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80 BULLETIN FLORIDA MUSEUM NATURAL HISTORY VOL. 49(3) TAPIRUS ( HELICOTAPIRUS ) LUNDELIUSI SP. NOV. Figures 3 Tapirus sp. Webb 1974, table 2.1 (in part); Webb and Wilkins 1984, table 1. Tapirus n. sp. Morgan and Hulbert 1995, p 68 and table 2; Hulbert 1999, p. 53A. new late Blancan species of Tapirus Hulbert 2005, pp. Holotype.UF 160715, partial young adult skeleton that includes cranium, mandible, vertebrae, ribs, sternebrae, and foreand hind limb elements. Collected 12 December 1994 by A. E. Pratt, R. Toomey, and R. C. Hulbert. Found in near full articulation. Paratype.UF 121736, partial subadult skeleton that includes cranium, mandible, vertebrae, ribs, and foreand hind limb elements. Collected in 1989 and 1990 by R. C. Hulbert and G. S. Morgan. Etymology.The species name honors Ernest L. Lundelius of the University of Texas at Austin for his numerous contributions to the study of Pleistocene mammals, including Tapirus (Lundelius 1972; Lundelius & Slaughter 1976). Type Locality.Haile 7C (see Appendix 1). Occurrence.Very early Pleistocene (late Blancan, ca. 1.6.6 Ma) of peninsular Florida. Possibly also late Blancan of North Carolina. Referred Specimens.Haile 7C: in addition to the holotype and paratype, this locality produced four other skeletons with skulls and mandibles, two young juveniles (UF 162351 and 206877), and two young adults (UF 206876 and 206878), and portions of postcranial skeletons from four other individuals (UF 149299, 160713, 162352, and 177735). Also the following isolated elements: UF 212272, M1; 212273, P3; 212274, I1; 212275, i1; 177736, tibia; 177737, scapula; 177738, patella; 177739, metatarsal 2. Haile 7G: Very young juveniles: UF 224663, 224664, 224668, 224676, 243306, 244089, 244513, 247104. Young juveniles: UF 224666, 224673, 224681, 242904, 244090, 244512, 244514, 244515, 244516, 247101, 247103. Juveniles: UF 223827, 224662, 224665, 244519, 247102. Subadults: UF 224671, 224682, 224684. Young adults: UF 221720, 224672, 224679, 224685, 224686, 244503, 244511. Full adults: UF 224670, 224674, 224680, 224683, 244502, 244504. Old adult: UF 244600. Santa Fe River 8: UF 177509, squamosal; 15095, M2 and M3; 177512, I2; 177513, i3; 177510, axis; 177511, radius; 177514, unciforms; 240325, trapezoid; 177520, scaphoid; 177521, pisiform; 177517, magnums; 177522, cuneiforms; 15096, 177524 metacarpal 3s; 177525, metacarpal 4; 17527 177528, metacarpal 5s; 15098, 177531 cuboids; 240382, navicular; 177536, ectocuneiforms; 177526, metatarsal 2; 177529, metatarsal 3; 177530, metatarsal 4; 15097, 18476, 177539, phalanges. Santa Fe River 8A: UF 177546, frontal; 177547, fused supraoccipital, interparietal, and parietal; 16763, associated(?) P1 and p2; 14261, M3; 177548, thoracic vertebrae; 177717 177718, lunars; 45727, pisiform; 177716, unciform; 177719, metacarpal 2; 177720, metacarpal 4s; 14259, 177715 astragali; 14524, calcaneum; 177712, cuboids; 177714, ectocuneiform; 45728, navicular; 177724, 240225, metatarsal 2s; 14257, metatarsal 3; 177722, metatarsal 4s; 14260, 177725, phalanges. Santa Fe River 8C: UF 177501, scapula; 177502, ulna; 177503, metacarpal 3; 177504, 177507, calcaneum; 177508, metatarsal 4. Withlacoochee River 1A: UF 242909, M3; 241366, metatarsal 4. Waccasassa River 9A: UF 240682, lower molar. Inglis 1A: UF/TRO 2625 maxilla with M1 M3; UF 66134, nasal; 66125, supraoccipital; 18175, maxilla with M1M2; 115970, maxilla with P1P4; 18176, I1; 18177, DP4; 115969, p3; 176712, dp3 or dp4; 176713, two lower cheek tooth fragments; 45305, mandibular symphysis; 22689, 177701, axis vertebrae; 177702, cervical vertebrae; 177704, thoracic vertebrae; 18178, humerus; 45309, 45447, 177835, distal humeri; 177710, lunar; 244473, scaphoids; 244475, magnums; 244478,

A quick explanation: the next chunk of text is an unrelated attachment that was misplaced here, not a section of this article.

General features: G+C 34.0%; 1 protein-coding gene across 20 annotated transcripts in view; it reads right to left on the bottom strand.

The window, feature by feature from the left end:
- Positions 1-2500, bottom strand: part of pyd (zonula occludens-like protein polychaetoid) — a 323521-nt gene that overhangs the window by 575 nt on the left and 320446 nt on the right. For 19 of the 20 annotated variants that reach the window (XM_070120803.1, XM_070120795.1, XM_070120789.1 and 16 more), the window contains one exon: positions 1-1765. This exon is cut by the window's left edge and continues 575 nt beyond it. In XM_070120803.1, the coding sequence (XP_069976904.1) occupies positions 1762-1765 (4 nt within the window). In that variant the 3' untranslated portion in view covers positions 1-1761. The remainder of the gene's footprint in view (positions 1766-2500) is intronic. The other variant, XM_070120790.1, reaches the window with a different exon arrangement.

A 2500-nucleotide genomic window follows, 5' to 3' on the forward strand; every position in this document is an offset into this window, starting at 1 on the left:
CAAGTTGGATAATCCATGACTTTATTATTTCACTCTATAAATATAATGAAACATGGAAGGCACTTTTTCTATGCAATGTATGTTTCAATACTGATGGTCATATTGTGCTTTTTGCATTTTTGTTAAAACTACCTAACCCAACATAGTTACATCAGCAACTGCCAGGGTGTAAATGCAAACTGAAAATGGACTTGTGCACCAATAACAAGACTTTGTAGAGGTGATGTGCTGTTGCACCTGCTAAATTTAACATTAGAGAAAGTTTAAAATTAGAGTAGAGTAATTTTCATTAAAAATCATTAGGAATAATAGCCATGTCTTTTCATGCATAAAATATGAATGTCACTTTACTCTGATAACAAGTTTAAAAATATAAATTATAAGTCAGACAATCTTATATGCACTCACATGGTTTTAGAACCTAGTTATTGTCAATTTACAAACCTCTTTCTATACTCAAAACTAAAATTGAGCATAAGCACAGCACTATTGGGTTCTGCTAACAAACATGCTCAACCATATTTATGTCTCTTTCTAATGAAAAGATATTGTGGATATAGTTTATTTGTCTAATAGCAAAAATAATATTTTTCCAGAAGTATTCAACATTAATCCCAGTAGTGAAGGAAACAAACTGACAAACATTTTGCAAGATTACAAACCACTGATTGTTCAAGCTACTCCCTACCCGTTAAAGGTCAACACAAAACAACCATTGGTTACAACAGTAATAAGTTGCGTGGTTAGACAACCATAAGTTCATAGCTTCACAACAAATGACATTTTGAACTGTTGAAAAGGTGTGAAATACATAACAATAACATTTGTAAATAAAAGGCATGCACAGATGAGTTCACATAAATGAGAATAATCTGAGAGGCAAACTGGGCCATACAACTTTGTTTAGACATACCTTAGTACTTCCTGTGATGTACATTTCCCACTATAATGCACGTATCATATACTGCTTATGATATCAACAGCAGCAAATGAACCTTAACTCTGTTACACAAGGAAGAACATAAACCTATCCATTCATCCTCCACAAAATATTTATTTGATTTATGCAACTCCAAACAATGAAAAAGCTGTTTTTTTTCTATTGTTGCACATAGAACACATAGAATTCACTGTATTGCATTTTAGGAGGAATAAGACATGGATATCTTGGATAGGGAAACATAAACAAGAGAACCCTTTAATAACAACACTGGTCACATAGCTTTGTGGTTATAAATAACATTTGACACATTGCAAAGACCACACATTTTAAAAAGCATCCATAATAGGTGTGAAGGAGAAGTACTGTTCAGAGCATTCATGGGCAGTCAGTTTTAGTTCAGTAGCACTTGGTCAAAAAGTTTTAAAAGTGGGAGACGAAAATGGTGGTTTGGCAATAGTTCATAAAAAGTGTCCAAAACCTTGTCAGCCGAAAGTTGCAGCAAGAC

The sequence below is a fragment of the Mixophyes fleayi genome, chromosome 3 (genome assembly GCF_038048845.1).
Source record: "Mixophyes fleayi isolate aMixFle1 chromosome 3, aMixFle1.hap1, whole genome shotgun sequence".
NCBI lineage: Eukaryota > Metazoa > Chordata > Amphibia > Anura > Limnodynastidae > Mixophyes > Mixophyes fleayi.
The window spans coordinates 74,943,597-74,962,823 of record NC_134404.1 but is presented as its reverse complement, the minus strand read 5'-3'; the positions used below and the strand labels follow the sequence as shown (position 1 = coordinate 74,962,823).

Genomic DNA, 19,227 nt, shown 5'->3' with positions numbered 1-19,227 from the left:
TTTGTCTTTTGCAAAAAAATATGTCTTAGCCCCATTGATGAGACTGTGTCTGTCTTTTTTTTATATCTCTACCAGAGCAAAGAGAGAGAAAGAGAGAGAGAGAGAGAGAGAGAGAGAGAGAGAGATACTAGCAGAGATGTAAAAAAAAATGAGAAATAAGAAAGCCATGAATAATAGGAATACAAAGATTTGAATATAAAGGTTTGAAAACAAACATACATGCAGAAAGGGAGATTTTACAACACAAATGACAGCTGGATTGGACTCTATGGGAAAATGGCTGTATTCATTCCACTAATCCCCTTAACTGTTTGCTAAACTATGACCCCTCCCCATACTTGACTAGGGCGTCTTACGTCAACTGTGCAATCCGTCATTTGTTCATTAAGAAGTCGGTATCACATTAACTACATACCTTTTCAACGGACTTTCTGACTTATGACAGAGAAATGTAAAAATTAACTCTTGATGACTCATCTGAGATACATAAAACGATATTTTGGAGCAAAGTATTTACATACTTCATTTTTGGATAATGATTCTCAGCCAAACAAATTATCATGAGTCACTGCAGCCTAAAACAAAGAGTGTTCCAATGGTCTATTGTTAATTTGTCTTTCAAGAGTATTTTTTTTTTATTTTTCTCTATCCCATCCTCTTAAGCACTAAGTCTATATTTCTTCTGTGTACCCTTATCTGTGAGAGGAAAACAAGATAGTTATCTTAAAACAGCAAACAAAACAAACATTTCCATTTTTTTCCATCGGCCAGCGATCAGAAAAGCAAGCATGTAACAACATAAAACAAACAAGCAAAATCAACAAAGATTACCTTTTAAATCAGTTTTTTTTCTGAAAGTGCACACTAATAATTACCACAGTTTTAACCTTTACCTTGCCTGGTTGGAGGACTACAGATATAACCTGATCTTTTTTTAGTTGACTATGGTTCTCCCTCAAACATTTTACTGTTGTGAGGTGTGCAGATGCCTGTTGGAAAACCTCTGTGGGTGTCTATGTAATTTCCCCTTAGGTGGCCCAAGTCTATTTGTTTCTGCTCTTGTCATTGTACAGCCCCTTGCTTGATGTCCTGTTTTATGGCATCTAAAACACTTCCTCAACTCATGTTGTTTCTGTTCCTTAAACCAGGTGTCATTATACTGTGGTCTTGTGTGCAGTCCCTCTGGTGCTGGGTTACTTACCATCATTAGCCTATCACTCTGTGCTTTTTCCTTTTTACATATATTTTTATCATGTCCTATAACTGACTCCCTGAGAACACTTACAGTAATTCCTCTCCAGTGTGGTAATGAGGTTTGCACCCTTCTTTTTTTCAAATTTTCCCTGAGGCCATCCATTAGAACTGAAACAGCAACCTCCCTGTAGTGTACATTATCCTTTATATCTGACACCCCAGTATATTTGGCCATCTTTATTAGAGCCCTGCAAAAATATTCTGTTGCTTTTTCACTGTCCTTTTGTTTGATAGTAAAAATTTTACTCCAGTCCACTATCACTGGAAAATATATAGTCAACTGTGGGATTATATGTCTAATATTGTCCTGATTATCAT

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HULBERT JR.: Blancan Tapirus from Florida 81 unciform; 244479, pisiform; 176715, metacarpal 3; 45549, metacarpal 4; 11597115975, metacarpal 5s; 45278, distal femur; 45306, tibiae; 45440, astragalus; 18179, 115978, calcanea; 177711, cuboid; 244480, ectocuneiforms; 22690, fused mesocuneiform, ectocuneiform, and metatarsal 1; 45450, 115977, 176701, metatarsal 2s; 18180, 115976 metatarsal 3s; 45448, metatarsal 4; 18181, 45441, 1767091, phalanges. Inglis 1B: UF 97116, P2; 97117, mandible fragment with m3; 97118, p3; 97119, i2; 97120, metacarpal 3; 97121, cuneiform. Inglis 1D: UF 224247, humerus; 224248, metacarpal 2; 224249, femur; 224250, thoracic vertebra. Walden Pit 2: UF/TRO 1476, mandible fragment with m3. Diagnosis.Species of T ( Helicotapirus ) Tapirus haysii ; smaller on average than Tapirus veroensis but with extensive overlap in most measured characters. Sagittal crest slightly more pronounced than in T. veroensis and T. haysii Interparietal fused to occipital prior to eruption of M2 (fusion in T. veroensis and T. haysii occurs after eruption of M2, sometimes not until after eruption of M3). Only a single large lacrimal foramen present medial to the posterior process of lacrimal; not visible in lateral view ( T. veroensis has two large lacrimal foramina and usually at least one is visible in lateral view). Posterolateral margin of nasal not sharply downturned (present in T. haysii ). Dorsal table of frontal relatively smaller than in T. veroensis and T. haysii with an irregular T. veroensis and T. haysii medial to posterior process of premaxilla (absent in T. veroensis and T. haysii ). P1 lacks a strong transverse loph, but its width is relatively large. TAPIRUS (HELICOTAPIRUS) HAYSII LEIDY 1859 Figure 2 Referred Blancan Specimens.Santa Fe River 1: UF 177841, partial M2 or M3; 177842, associated right and left p4s. Santa Fe River 1B: UF 213920, 224631 M1s (?). Kissimmee River 2: UF 51250, P3. Kissimmee River 6: UF 52601, metacarpal 5. Inglis 1C: UF 177844, P1. De Soto Shell Pit 5: UF 223920, associated right maxilla with DP2-DP4 and left maxilla with DP1-DP4; 232075, cuboid. Devils Elbow 2: UF 177843, M3. See Appendix 1 for locality information. Table 2) are much larger than any found in the Haile 7C and 7G samples of Tapirus lundeliusi and instead fall within or near the OR of Tapirus haysii (= Tapirus copei ) from the Irvingtonian of Florida (Ray 1964; Hulbert 1995) and Pennsylvania (Simpson 1945). They are also similar in size to the holotype and referred specimens of Tapirus haysii from North Carolina (Ray and Sanders 1984). The matching p4s (UF 177842) have the greatest known L and AW for that tooth among all specimens assigned to T. haysii (if western specimens of a large tapir represent a different species, Tapirus merriami as proposed by Jefferson 1989, in contrast to Ray and Sanders 1984). The reference of the Florida Blancan sample to T. haysii is also supported by a transverse loph on the P1, UF 177844 (Fig. 2F), a characteristic feature of this species, and one rarely present in T. lundeliusi or T. veroensis UF 213920 and 224631 are isolated upper molars that are either relatively large M1s or small M2s. As the other Santa Fe River specimens are of relatively large size, notably UF 188742, an assignment as M1s is considered more likely. The dimensions of the metacarpal 5 all fall within the OR of the early Irvingtonian sample of T. haysii from Florida provided by Hulbert (1995), and T. lundeliusi Chronologic Distribution.The range of Tapirus haysii in Florida is emended from that in Hulbert (1995) to be early late Blancan through early Irvingtonian. The lone middle Irvingtonian record of T. haysii in Florida listed by Hulbert (1995) was McLeod Rock Pit, based on two juvenile specimens. Increased numbers of juveniles of Tapirus veroensis no longer support placing the McLeod fossils in T. haysii ; they are instead more likely to be early representatives of T. veroensis